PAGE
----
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Rice 'N Noodles, Pan-Everything Cafeteria at 22nd and G Street in Foggy Bottom - GWU'd


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Rice 'N Noodles at 22nd & G, NW, is closed, done in by some sort of real estate deal. In terms of economic and social mix, it was the closest I've seen in these parts to Pittsburgh's Primanti Bros. Construction workers, business people, hospital personnel, GW students, professors and even President Trachtenberg were liable to be sharing your formica. Cheap eats from seven or eight cultures were available, including Central American, Chinese, Korean, Japanese, Filipino and African American. Everything was available hot -- and HOT (i.e., caliente y picante). I particularly liked the seafood soup, the rice & beans, and various permutations of gyoza. The language behind the counter was Spanish; behind the cash register, Korean. Mixed populations tended to talk to each other. It never busted your wallet. I don't know another place like it around DC.

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On 8/17/2007 at 2:37 PM, StephenB said:

Rice 'N Noodles at 22nd & G, NW, is closed, done in by some sort of real estate deal. In terms of economic and social mix, it was the closest I've seen in these parts to Pittsburgh's Primanti Bros. Construction workers, business people, hospital personnel, GW students, professors and even President Trachtenberg were liable to be sharing your formica.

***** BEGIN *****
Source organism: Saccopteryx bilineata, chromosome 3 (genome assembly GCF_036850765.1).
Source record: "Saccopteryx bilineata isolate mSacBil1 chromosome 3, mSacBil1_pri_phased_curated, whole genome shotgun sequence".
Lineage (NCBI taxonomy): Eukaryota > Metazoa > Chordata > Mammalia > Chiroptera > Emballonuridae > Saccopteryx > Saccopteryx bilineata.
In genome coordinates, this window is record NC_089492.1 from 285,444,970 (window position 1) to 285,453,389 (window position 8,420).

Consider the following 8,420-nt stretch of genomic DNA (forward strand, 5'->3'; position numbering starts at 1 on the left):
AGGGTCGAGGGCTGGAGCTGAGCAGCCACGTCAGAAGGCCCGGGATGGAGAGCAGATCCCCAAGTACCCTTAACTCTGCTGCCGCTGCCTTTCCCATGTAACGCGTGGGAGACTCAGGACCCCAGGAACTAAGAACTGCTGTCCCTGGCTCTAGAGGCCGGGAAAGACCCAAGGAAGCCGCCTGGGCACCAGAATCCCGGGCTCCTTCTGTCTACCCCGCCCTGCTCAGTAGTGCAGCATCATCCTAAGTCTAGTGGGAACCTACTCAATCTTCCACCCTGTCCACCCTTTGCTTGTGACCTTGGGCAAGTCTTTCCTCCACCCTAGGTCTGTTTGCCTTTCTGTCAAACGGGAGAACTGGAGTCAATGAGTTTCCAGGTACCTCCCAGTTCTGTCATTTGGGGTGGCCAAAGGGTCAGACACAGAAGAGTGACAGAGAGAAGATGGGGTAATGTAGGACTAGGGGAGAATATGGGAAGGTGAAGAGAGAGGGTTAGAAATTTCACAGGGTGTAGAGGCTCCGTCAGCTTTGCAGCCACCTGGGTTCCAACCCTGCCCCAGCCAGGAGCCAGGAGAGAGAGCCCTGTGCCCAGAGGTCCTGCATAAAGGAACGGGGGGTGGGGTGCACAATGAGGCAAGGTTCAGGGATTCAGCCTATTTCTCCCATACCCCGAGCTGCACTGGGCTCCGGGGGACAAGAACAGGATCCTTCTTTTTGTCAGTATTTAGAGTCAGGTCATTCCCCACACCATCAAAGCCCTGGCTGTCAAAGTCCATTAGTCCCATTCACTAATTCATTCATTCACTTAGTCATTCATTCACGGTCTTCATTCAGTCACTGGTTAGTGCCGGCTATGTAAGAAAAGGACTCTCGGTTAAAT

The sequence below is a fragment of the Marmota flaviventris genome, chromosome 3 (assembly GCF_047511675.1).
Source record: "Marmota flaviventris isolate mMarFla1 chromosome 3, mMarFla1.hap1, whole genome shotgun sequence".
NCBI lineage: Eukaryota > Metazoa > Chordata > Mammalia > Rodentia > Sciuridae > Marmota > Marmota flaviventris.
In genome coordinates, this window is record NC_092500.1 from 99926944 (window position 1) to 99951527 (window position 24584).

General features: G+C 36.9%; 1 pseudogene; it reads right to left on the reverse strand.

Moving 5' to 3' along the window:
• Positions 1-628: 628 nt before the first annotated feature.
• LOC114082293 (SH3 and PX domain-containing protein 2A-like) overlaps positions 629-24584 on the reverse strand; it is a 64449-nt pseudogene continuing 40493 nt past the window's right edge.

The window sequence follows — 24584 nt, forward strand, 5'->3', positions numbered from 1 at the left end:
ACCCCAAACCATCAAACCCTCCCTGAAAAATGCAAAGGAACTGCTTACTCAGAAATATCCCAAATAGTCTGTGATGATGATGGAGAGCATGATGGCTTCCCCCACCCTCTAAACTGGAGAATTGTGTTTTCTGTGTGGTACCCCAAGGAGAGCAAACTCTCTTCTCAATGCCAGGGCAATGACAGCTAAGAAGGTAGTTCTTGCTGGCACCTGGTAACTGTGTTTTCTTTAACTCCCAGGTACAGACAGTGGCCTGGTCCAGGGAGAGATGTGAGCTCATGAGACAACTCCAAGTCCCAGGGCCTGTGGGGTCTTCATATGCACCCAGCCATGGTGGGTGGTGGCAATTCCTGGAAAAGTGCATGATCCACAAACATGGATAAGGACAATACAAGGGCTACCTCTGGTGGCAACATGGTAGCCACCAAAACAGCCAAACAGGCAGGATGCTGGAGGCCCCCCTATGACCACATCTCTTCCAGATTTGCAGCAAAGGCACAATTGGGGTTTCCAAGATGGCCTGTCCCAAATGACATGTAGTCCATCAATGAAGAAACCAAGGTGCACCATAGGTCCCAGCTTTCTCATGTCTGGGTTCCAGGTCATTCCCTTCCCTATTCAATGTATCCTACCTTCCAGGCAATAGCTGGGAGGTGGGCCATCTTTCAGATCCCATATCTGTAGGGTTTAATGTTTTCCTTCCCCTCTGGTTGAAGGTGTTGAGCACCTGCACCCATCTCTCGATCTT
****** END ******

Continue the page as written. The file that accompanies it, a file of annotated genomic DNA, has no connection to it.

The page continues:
President Trachtenberg (*) was probably there scoping out the value of the land.

Apr 7, 2002: "Building the Imperial University" by Christopher Shea on washingtonpost.com

Does anyone know the fate of that one, hold-out townhouse right around this area? They didn't sell to GWU, so GWU simply build around-and-over them. Every time I walked past this place, I'd silently cheer for the owner - I think it might have been Don Kreuzer, to whom they refer in the Post article.

Has anyone ever stopped and wondered *why* Founding Farmers is always mobbed? Think about it.

Here's a map of 22nd and G Street NW now:

Screenshot 2016-07-09 at 12.03.23.png

(*) When Trachtenberg took office in 1988, tuition was $9,570; when he left in 2007, tuition was $37,790. When he took office in 1988, tuition was 85% of the national median; when he left in 2007, tuition was 125% of the national median. I'm not saying these figures are good or bad; they're merely facts which you can see if you click on his name (and go to the Wikipedia article).

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